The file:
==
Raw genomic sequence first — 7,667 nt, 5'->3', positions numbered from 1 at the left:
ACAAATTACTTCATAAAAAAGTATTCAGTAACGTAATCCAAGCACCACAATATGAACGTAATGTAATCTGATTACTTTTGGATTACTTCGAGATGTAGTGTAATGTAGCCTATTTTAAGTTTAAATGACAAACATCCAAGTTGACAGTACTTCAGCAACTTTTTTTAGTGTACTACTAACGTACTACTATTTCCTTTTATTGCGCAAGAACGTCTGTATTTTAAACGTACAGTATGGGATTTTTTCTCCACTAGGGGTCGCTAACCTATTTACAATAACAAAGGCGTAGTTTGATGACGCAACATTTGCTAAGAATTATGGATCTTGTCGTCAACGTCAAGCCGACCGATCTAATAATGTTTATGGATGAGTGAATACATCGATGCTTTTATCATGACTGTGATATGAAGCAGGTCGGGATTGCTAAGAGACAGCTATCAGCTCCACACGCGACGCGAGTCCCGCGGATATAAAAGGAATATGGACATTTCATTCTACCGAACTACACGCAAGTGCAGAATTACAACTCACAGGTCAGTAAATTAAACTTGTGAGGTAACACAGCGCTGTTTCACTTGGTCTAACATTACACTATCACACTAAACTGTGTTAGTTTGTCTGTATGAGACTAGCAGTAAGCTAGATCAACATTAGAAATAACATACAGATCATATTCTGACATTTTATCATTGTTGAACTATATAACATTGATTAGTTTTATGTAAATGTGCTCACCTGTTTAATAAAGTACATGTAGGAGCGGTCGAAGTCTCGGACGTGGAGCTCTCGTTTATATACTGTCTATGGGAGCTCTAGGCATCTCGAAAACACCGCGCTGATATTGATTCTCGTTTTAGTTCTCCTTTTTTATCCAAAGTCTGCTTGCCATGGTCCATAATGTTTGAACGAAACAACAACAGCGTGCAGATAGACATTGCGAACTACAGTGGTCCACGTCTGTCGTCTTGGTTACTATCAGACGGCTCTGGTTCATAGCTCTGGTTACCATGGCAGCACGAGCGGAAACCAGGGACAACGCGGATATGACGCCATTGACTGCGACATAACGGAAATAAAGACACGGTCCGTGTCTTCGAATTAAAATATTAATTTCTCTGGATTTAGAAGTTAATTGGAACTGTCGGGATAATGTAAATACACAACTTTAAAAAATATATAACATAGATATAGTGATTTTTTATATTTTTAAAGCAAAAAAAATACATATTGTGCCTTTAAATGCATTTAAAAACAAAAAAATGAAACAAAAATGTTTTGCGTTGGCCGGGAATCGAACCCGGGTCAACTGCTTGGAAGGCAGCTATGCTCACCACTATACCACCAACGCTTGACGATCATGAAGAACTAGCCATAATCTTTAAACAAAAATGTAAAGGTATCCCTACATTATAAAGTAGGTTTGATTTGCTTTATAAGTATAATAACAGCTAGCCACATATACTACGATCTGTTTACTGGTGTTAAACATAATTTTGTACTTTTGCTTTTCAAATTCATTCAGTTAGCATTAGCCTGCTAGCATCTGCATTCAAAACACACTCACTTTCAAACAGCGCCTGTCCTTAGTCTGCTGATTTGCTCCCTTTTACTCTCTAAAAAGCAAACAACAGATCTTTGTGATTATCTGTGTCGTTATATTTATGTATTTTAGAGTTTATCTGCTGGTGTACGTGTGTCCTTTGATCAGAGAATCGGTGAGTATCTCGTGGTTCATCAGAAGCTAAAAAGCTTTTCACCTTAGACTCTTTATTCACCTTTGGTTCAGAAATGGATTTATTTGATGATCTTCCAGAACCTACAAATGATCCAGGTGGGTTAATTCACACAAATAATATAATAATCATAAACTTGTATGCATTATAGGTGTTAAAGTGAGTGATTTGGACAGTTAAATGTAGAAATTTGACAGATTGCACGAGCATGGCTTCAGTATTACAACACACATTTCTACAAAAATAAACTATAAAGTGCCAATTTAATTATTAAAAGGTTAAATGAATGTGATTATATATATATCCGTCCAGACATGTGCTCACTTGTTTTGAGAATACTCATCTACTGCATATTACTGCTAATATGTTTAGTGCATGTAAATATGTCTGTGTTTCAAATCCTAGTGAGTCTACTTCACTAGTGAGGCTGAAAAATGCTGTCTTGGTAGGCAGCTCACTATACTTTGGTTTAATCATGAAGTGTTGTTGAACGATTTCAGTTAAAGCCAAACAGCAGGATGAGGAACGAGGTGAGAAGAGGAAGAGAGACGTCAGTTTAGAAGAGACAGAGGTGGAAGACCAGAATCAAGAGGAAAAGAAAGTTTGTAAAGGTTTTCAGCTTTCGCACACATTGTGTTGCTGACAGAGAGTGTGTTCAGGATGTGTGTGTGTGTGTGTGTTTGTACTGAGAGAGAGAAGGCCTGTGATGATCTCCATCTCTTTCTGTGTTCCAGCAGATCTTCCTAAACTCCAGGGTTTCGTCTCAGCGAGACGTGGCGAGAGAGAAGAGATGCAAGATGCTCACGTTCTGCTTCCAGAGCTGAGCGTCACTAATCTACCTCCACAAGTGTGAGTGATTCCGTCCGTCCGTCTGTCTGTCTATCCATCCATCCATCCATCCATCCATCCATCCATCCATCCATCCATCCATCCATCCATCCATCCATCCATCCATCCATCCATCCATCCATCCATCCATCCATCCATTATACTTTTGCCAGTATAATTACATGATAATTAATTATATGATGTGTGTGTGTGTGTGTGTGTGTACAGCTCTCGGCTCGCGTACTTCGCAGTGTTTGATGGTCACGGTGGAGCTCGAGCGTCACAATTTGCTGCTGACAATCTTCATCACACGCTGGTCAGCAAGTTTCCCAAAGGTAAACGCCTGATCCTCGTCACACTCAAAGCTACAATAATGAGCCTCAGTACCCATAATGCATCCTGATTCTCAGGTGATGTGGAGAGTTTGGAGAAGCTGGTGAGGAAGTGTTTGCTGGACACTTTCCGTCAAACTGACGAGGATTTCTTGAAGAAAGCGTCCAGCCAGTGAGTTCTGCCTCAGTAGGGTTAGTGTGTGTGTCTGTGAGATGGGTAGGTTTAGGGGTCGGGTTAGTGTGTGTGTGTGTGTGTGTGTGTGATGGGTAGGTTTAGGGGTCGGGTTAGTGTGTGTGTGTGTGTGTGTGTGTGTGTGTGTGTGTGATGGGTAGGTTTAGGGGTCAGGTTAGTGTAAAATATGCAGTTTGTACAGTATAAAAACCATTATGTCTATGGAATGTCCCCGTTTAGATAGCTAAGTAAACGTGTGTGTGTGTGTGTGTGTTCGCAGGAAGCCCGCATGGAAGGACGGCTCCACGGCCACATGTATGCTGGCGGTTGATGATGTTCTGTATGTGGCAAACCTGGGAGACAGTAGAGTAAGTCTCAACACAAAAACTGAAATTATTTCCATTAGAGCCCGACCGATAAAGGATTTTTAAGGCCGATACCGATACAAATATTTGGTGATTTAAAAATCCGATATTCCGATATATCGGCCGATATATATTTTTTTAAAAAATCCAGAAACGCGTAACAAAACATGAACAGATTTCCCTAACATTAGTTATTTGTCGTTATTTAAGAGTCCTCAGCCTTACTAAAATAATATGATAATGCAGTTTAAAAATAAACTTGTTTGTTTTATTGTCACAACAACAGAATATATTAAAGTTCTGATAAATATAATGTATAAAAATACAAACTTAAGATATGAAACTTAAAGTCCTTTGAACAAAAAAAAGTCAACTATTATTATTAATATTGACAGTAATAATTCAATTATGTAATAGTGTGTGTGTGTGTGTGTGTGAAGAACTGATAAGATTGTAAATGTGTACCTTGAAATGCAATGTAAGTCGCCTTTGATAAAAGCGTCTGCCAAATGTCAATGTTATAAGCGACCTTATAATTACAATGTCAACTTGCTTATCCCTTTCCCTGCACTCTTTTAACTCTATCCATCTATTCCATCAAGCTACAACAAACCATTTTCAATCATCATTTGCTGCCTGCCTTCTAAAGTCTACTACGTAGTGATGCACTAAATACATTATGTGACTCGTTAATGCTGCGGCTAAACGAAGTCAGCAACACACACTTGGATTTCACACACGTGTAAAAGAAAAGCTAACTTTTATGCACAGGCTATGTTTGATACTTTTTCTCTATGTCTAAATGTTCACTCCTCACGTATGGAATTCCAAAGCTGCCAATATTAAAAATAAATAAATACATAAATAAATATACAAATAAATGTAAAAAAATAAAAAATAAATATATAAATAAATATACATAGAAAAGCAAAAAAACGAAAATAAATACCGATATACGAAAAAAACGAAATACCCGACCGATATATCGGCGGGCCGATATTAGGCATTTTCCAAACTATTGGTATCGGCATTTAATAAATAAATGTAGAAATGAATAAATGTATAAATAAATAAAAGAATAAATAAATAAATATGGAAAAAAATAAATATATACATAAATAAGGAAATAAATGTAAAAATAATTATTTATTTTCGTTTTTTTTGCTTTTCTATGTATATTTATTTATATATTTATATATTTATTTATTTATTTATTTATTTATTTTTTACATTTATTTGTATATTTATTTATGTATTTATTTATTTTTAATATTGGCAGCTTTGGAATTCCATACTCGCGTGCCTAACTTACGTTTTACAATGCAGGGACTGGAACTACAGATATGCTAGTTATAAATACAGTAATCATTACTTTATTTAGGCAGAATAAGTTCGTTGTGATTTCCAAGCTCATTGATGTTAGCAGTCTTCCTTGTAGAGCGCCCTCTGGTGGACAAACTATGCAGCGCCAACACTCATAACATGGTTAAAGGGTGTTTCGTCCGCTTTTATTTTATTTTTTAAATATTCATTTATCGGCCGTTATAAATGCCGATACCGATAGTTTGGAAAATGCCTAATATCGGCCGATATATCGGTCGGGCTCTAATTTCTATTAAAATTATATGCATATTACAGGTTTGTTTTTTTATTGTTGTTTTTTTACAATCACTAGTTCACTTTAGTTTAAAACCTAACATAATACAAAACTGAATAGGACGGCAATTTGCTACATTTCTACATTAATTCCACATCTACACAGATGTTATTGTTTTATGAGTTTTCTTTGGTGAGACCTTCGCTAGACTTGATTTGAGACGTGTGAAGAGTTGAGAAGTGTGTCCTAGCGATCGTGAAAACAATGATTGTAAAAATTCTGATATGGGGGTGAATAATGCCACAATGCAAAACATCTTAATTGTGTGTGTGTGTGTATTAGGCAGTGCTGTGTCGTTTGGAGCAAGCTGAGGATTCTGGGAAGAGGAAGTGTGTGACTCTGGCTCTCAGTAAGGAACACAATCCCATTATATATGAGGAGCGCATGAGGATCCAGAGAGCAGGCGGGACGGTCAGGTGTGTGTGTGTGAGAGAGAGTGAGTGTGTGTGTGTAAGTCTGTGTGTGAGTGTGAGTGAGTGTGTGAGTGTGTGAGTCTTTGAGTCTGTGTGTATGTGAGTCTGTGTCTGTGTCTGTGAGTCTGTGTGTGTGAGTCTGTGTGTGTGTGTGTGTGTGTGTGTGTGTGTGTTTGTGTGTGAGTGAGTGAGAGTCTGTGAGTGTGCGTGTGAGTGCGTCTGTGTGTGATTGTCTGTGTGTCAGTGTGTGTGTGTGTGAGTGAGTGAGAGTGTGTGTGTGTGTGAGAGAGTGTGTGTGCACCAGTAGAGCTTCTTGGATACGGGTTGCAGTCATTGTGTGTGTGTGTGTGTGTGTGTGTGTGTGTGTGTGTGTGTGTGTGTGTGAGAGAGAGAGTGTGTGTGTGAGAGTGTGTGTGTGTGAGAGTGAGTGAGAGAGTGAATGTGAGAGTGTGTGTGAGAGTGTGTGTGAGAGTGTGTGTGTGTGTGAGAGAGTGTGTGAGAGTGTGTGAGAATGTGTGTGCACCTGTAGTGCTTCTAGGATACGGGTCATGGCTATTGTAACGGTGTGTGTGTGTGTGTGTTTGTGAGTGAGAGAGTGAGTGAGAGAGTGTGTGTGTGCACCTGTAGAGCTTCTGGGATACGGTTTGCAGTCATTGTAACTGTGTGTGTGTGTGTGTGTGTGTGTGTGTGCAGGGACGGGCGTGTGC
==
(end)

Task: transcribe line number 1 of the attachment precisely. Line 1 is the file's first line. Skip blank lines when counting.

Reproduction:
Raw genomic sequence first — 7,667 nt, 5'->3', positions numbered from 1 at the left: